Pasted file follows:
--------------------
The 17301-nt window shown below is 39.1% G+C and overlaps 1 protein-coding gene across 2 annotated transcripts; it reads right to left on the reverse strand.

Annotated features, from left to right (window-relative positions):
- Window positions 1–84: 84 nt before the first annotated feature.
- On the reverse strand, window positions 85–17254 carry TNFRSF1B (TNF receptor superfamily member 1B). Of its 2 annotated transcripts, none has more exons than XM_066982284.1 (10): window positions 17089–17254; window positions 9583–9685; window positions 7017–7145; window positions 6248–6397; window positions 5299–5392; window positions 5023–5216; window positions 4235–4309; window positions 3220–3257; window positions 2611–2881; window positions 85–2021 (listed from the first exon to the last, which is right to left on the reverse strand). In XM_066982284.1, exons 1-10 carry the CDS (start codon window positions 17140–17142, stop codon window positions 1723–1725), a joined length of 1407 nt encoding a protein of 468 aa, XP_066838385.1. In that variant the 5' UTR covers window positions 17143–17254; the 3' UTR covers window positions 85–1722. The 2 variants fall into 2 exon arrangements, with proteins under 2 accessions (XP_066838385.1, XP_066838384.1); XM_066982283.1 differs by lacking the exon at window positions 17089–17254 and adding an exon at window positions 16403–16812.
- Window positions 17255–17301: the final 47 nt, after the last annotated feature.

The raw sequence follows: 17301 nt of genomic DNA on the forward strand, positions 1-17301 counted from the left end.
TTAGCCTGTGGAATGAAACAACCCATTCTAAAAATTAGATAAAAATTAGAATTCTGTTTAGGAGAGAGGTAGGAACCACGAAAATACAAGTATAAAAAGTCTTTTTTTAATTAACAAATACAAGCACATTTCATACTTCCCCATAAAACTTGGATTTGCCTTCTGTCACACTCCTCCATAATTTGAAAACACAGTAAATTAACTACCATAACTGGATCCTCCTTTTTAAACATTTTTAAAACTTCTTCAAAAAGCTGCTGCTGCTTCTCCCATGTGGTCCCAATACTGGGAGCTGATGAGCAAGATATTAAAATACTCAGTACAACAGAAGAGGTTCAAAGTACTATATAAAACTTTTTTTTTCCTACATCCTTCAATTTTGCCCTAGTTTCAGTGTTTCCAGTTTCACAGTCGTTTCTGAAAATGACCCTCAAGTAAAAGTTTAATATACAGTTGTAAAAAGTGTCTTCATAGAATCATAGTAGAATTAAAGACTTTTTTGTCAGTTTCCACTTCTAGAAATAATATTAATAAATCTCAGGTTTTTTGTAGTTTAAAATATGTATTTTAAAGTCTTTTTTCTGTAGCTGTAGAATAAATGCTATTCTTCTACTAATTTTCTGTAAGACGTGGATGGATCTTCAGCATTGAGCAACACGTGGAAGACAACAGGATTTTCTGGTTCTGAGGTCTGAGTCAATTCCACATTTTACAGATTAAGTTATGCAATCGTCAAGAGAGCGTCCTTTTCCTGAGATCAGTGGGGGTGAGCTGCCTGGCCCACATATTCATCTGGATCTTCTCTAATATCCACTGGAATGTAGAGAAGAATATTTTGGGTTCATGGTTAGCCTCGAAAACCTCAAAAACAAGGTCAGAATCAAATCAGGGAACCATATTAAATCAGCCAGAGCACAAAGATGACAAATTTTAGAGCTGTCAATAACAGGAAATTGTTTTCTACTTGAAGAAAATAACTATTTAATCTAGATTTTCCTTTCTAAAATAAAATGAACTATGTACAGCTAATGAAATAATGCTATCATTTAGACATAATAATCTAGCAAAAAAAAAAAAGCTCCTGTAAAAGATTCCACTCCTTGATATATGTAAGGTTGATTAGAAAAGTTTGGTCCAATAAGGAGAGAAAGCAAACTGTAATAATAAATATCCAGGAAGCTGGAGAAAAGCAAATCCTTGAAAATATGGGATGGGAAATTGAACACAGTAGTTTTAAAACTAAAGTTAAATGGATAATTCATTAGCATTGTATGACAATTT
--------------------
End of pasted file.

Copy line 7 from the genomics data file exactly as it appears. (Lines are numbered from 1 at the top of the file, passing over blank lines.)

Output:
TTAGCCTGTGGAATGAAACAACCCATTCTAAAAATTAGATAAAAATTAGAATTCTGTTTAGGAGAGAGGTAGGAACCACGAAAATACAAGTATAAAAAGTCTTTTTTTAATTAACAAATACAAGCACATTTCATACTTCCCCATAAAACTTGGATTTGCCTTCTGTCACACTCCTCCATAATTTGAAAACACAGTAAATTAACTACCATAACTGGATCCTCCTTTTTAAACATTTTTAAAACTTCTTCAAAAAGCTGCTGCTGCTTCTCCCATGTGGTCCCAATACTGGGAGCTGATGAGCAAGATATTAAAATACTCAGTACAACAGAAGAGGTTCAAAGTACTATATAAAACTTTTTTTTTCCTACATCCTTCAATTTTGCCCTAGTTTCAGTGTTTCCAGTTTCACAGTCGTTTCTGAAAATGACCCTCAAGTAAAAGTTTAATATACAGTTGTAAAAAGTGTCTTCATAGAATCATAGTAGAATTAAAGACTTTTTTGTCAGTTTCCACTTCTAGAAATAATATTAATAAATCTCAGGTTTTTTGTAGTTTAAAATATGTATTTTAAAGTCTTTTTTCTGTAGCTGTAGAATAAATGCTATTCTTCTACTAATTTTCTGTAAGACGTGGATGGATCTTCAGCATTGAGCAACACGTGGAAGACAACAGGATTTTCTGGTTCTGAGGTCTGAGTCAATTCCACATTTTACAGATTAAGTTATGCAATCGTCAAGAGAGCGTCCTTTTCCTGAGATCAGTGGGGGTGAGCTGCCTGGCCCACATATTCATCTGGATCTTCTCTAATATCCACTGGAATGTAGAGAAGAATATTTTGGGTTCATGGTTAGCCTCGAAAACCTCAAAAACAAGGTCAGAATCAAATCAGGGAACCATATTAAATCAGCCAGAGCACAAAGATGACAAATTTTAGAGCTGTCAATAACAGGAAATTGTTTTCTACTTGAAGAAAATAACTATTTAATCTAGATTTTCCTTTCTAAAATAAAATGAACTATGTACAGCTAATGAAATAATGCTATCATTTAGACATAATAATCTAGCAAAAAAAAAAAAGCTCCTGTAAAAGATTCCACTCCTTGATATATGTAAGGTTGATTAGAAAAGTTTGGTCCAATAAGGAGAGAAAGCAAACTGTAATAATAAATATCCAGGAAGCTGGAGAAAAGCAAATCCTTGAAAATATGGGATGGGAAATTGAACACAGTAGTTTTAAAACTAAAGTTAAATGGATAATTCATTAGCATTGTATGACAATTT